Robert Hiltonsmith is a Policy Analyst in the Economic Opportunity Program at Demos.
During the debate on health care that preceded the passage of the Affordable Care Act (ACA), one of the most-discussed topics was the heath care coverage status of young Americans. At the time, young people had the highest uninsurance rate of any age group: According to the CPS data Demos and Young Invincibles used for our State of Young America report, the uninsurance rate for 18-24 year-olds was over 30% in 2009, while the rate for adults 35 and older was less than half of that, at 13%. One of the popular explanations for young adults’ much higher uninsurance rate was that young people felt “invincible” and thus chose to be uninsured, believing they did not need health insurance because they were young and healthy.
However, events since the passage of the ACA seemingly contradict that narrative. Since the provision of the ACA allowing young people to remain on their parents’ insurance plans until age 26 (three years longer than they could before its passage) took effect in September 2010, over 2.5 million more young adults now have insurance than did nearly a year and half ago, according to the Department of Health and Human Services. This is in contrast to a decline in the percentage of slightly older young adults (ages 26-35) with insurance.
So, what caused this dramatic rise in the health insurance coverage rate of 18-25 year-olds? One explanation is that young people don’t in fact feel invincible, that they do want health insurance, and that some other factor, such as price or unavailability, was the primary reason they were uninsured. An alternative explanation, however, could be that young people didn’t really want insurance all that much, but pressure from their parents to get coverage combined with the relatively low cost of keeping young people on their parents’ plans was the driver behind the drop in their uninsurance rates since the dependent care coverage provision of the ACA took effect.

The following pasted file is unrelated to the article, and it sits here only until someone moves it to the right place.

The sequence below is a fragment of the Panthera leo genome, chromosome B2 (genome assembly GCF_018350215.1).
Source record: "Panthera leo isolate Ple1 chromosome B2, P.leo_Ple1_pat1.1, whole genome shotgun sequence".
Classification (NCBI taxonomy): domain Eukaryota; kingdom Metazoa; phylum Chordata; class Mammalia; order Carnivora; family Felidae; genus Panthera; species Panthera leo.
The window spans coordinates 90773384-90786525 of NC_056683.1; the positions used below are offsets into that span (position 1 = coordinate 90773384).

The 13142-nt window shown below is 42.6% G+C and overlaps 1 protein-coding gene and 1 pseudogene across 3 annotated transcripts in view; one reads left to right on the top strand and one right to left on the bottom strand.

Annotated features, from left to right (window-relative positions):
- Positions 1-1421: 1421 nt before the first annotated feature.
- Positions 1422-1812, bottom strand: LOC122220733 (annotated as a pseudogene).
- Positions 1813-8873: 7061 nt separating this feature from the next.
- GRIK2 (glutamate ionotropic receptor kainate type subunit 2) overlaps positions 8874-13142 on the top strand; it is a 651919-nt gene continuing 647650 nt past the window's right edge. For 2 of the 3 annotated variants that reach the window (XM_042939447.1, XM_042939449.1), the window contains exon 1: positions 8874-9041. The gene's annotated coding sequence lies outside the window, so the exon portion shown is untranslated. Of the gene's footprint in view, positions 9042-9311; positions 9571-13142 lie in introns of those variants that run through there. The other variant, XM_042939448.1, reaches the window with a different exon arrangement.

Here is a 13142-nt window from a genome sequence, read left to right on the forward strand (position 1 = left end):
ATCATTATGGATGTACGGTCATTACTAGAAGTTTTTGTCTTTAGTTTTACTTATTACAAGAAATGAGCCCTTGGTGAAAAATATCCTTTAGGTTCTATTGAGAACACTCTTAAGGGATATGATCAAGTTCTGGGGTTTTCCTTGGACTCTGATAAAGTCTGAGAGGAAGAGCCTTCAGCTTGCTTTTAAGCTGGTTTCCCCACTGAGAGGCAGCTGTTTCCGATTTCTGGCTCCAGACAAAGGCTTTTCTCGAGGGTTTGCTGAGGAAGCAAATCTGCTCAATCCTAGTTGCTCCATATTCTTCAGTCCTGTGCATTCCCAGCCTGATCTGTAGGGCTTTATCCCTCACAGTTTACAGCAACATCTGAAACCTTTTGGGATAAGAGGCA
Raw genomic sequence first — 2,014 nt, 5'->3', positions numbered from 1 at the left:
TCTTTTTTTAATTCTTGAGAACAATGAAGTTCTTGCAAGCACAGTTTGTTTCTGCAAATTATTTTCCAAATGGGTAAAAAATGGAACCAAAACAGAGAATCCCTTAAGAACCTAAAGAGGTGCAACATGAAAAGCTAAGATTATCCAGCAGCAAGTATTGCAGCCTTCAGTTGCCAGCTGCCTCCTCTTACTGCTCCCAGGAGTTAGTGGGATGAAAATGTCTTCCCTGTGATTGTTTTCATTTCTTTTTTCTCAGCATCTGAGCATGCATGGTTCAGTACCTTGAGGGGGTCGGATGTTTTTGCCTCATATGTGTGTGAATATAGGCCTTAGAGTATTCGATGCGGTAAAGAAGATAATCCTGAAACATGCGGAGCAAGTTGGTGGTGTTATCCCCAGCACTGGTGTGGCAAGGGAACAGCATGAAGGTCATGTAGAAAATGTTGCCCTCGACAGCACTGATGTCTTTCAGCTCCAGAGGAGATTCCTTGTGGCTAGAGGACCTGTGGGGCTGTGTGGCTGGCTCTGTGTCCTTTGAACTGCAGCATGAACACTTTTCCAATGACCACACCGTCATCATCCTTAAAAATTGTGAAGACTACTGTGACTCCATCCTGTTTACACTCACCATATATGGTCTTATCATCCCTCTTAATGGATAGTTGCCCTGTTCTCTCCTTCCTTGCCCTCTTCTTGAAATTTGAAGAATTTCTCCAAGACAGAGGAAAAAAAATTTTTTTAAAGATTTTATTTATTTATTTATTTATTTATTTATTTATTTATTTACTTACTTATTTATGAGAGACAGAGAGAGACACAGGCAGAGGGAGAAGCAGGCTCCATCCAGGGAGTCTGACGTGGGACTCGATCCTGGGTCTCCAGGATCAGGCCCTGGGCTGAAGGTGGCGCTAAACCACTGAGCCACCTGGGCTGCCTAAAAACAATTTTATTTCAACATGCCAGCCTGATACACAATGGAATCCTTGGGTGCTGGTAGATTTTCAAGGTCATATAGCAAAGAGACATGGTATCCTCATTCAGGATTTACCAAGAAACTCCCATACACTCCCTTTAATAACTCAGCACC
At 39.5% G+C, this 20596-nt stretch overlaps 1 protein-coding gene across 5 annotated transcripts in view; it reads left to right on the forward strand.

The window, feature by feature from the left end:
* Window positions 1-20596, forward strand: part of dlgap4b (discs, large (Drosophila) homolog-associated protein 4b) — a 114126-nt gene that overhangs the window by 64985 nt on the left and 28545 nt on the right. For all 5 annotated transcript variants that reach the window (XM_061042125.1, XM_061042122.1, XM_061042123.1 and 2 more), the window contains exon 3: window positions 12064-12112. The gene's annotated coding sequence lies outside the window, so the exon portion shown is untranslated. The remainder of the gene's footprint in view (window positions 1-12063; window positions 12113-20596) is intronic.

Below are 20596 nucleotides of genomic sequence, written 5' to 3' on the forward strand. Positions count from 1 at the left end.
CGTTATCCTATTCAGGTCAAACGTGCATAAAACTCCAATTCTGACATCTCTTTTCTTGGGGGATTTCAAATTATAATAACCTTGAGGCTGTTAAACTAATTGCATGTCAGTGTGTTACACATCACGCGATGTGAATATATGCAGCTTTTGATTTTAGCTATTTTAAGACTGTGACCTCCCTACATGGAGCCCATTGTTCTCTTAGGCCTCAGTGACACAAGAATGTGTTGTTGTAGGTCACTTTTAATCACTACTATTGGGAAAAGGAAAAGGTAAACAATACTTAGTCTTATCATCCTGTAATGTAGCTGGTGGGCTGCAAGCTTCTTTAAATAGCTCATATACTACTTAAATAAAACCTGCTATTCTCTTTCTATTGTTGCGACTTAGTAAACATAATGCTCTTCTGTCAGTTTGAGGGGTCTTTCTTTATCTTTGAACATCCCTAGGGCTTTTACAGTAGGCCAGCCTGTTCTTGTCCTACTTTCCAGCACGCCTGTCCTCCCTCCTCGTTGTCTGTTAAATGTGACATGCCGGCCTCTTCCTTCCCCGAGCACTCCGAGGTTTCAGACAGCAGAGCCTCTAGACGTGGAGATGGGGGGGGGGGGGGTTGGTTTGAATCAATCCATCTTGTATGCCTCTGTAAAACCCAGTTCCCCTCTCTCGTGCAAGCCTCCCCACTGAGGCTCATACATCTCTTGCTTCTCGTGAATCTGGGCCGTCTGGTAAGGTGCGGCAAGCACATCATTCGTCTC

Which explanation is the correct one? Data from the survey we conducted as part of the State of Young America report strongly suggests that the first explanation is the biggest driver of the observed rise in coverage; in other words, that young people weren’t remaining uninsured by choice. In our survey, a national-representative poll of 872 adults ages 18-34, we asked uninsured young adults the following: “Which reason BEST explains why you do not have health insurance?” The results, reproduced in the figure below, give a clear answer.
52% of all young adults surveyed said that they didn’t have insurance because they couldn’t afford to. Combined with the 15% who reported being uninsured because their employer didn’t offer it and the 4% whom the insurance companies refused to insure, a total of 71% of young people were arguably “involuntarily” uninsured. In contrast, just 17% reported that they chose not to have insurance. The results for young women were particularly stark: 76% were involuntarily uninsured while just 11% reported remaining uninsured by choice.
What do you think? Do you believe that the still-high uninsurance rates of young adults are because young people choose to remain uninsured, or that most young people would purchase insurance if offered a reasonably-priced plan?
Photo Credit: Leader Nancy Pelosi